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Refuting Eastern Orthodoxy This article contains content used from author: And I will give unto thee the keys of the kingdom of heaven: Peter was the Bishop of Rome, and his followers i. This process continued through the ages, with the pope being able to change the process of election such as by instituting a college of cardinals if he so decided, since the pope has supreme authority in the Church from Christ Mt.
All individuals not elected in this fashion e. This logical framework holds true for all of history, and has allowed one to see which are the true popes and which are not — even if at some of the most difficult periods of Church history, such as the Great Western Schism, ascertaining the facts to correctly apply these principles was difficult enough that some mistakes were made by certain individuals.
I have thus described the consistent, logical framework of the succession of the authority given to St. Peter by Jesus Christ to the popes down through the ages. This shows that the Catholic Faith is consistent.
The authority given to St. Peter and his successors is the backing of the dogmatic councils; this is the authority which anathematizes those who deny the dogmatic councils' teaching. Ephesus II the heretical monophysite council in had almost exactly the same number of bishops as Constantinople I bishops.
But if we apply the principles of Eastern "Orthodoxy," the two councils are on the same level, both being backed by the authority of equal bishops.
Unless there is a supreme bishop to make one council binding, it's a farce to say that one council is definitely dogmatic while the other with the same number of bishops is definitely heretical!
Equal results in a draw…. Doesn't it strike as a bit ridiculous that many other councils were held afterwhich the Eastern "Orthodox" arbitrarily reject as "not accepted by the Church," even though these councils which they reject had more bishops than those which they accept?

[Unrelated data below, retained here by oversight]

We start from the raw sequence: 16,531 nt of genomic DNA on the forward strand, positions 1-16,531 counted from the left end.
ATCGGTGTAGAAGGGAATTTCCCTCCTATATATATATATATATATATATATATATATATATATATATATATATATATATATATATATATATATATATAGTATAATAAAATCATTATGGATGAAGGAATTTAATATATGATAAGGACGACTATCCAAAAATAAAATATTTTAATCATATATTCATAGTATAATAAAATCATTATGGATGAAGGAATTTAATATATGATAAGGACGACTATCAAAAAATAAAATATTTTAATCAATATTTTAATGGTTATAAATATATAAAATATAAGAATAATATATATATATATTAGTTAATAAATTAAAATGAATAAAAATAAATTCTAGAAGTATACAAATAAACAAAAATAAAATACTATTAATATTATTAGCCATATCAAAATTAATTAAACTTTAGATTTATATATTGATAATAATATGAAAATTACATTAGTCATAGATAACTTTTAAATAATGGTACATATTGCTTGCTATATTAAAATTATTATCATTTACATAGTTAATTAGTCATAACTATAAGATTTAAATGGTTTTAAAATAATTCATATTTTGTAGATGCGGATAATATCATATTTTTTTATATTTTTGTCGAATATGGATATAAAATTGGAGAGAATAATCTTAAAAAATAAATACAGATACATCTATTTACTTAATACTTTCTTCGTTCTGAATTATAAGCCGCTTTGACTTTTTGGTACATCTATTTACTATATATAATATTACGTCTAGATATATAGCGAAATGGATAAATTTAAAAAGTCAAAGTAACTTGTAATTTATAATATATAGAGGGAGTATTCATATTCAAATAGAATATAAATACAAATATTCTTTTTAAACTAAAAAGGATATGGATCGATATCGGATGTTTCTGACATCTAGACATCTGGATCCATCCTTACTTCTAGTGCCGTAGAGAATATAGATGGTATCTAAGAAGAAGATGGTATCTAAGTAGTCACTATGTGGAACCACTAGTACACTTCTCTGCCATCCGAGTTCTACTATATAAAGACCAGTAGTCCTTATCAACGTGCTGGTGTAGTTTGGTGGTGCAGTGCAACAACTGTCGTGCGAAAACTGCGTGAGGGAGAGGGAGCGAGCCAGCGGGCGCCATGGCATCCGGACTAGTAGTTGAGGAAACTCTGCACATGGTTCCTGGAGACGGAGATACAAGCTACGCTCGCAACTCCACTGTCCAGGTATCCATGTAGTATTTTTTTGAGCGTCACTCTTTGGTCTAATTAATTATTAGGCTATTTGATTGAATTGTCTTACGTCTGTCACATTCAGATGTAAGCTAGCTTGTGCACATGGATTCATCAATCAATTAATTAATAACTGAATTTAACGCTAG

What about the Council of Florencewhich saw reunion of the East with the Catholic Church when Patriarch Joseph of Constantinople accepted Florence, the primacy of the Bishop of Rome, and Florence's teaching against all who would deny it?
How on Earth could one logically say that Florence was not accepted "by the Church," while other councils were? What are the criteria?
I've asked many Eastern "Orthodox" this very question and received no answer simply because they have none. Whatever criteria they pick to use as the justification for accepting a particular council as dogmatic, and rejecting another council as non-dogmatic, can be used against them to prove that, on that very basis, they would have to accept later Roman Catholic councils.
Yes, Eastern Orthodoxy cannot logically hold any council to be dogmatic and binding, as one will see if one honestly and deeply think about it. In Eastern Orthodoxy there is nothing which backs the anathemas of Ephesus or another council other than the word of bishops, who are equal to other bishops who many times taught the opposite.
If the "Church" spoke at Constantinople I because bishops came to it and pronounced authoritatively on faith, then the "Church" spoke at many other false councils in the early Church which had similar numbers of bishops! It is inescapable, therefore, that according to the Eastern "Orthodox" position the Church of Christ has defected i.
This contradicts the promises of Christ that the gates of Hell cannot prevail and that God would be with His Church always Mt. Eastern "Orthodoxy" is an illogical farce, which rejects the clear teaching of Scripture and the fathers on the Papal Primacy, and which causes those who accept it to truly wind up believing in no dogma at all.
Because of the fact that Eastern Orthodoxy does not — and cannot — really believe in any dogmatic councils as shown above is why it's so appealing to so many: That thou are Peter: And I will give to thee the keys of the kingdom of heaven.
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Orthodoxy signifies right belief or purity of faith. How "Orthodox" became the proper name of the Eastern Church it is difficult to say. It was used at first, long before the schism of Photius, especially in the East, not with any idea of opposition against the West, but rather as the antithesis to the Eastern heretics — Nestorians and Monophysites.
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